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This article originally posted 05 April, 2013 and appeared in  DietMedicationAging & DiabetesIssue 671

Metformin May Slow Aging Process

Worms treated with metformin live longer. The drug may slow the aging process by mimicking the effects of dieting....
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A recent study grew Caenorhabditis elegans worms in the presence of E.Coli bacteria and observed the effects of metformin on the aging process. The results showed the worms that were treated with metformin had lived longer when the E.Coli strain was sensitive to the medication. In fact, the metformin increased their lifespan by 6 days, which is one-third of their usual life expectancy.

The way that metformin slows the aging process is by changing the metabolism process in the bacteria. By doing so, the bacteria restrict the nutrients that are available to the worm. This process has a similar effect to diet restriction in the body.

To isolate the metabolic pathways affected by metformin, the researchers included strains of E.Coli that had defective genes linked to metabolism and controlled the levels of nutrients available to the bacteria. The results revealed that metformin disturbed the bacteria's metabolism of folate and methionine. These are both building blocks to protein and any disruption can limit the nutrients that are available to the worm. This decrease in nutrients available to the host mimics diet restriction and allows the worm to live longer. However, when the worm was given excess sugar in its diet, the metformin did not delay the aging process.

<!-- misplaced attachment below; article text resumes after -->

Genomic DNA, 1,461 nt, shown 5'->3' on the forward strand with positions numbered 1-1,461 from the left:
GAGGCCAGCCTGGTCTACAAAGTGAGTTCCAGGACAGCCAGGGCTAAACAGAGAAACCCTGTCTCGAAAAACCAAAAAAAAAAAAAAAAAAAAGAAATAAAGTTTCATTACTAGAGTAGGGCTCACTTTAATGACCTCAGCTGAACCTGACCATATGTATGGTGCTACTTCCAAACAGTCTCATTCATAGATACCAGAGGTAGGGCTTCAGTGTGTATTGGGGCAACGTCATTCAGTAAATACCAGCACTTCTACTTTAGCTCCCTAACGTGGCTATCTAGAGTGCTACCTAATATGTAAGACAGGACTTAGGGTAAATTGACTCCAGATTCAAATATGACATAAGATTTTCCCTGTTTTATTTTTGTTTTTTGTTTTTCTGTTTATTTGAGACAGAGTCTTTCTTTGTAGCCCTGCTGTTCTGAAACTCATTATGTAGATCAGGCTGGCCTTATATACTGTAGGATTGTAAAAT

In the gut, bacteria play an important role in nutrient digestion from food. Metabolic diseases including obesity, diabetes, inflammatory bowel disease, and cancer have been associated with defective gut bacteria. Even though metformin's anti-aging mechanism has not been proven in humans, this study may lead to future ways of preventing metabolic diseases.

Metformin Retards Aging in C. elegans by Altering Microbial Folate and Methionine Metabolism. Cell, 2013; 153 (1): 228 DOI: 10.1016/j.cell.2013.02.035 

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This article originally posted 05 April, 2013 and appeared in  DietMedicationAging & DiabetesIssue 671

Past five issues: SGLT-2 Inhibitors Special Edition April 2014 | Diabetes Clinical Mastery Series Issue 184 | Issue 724 | Diabetes Clinical Mastery Series Issue 183 | Issue 723 |

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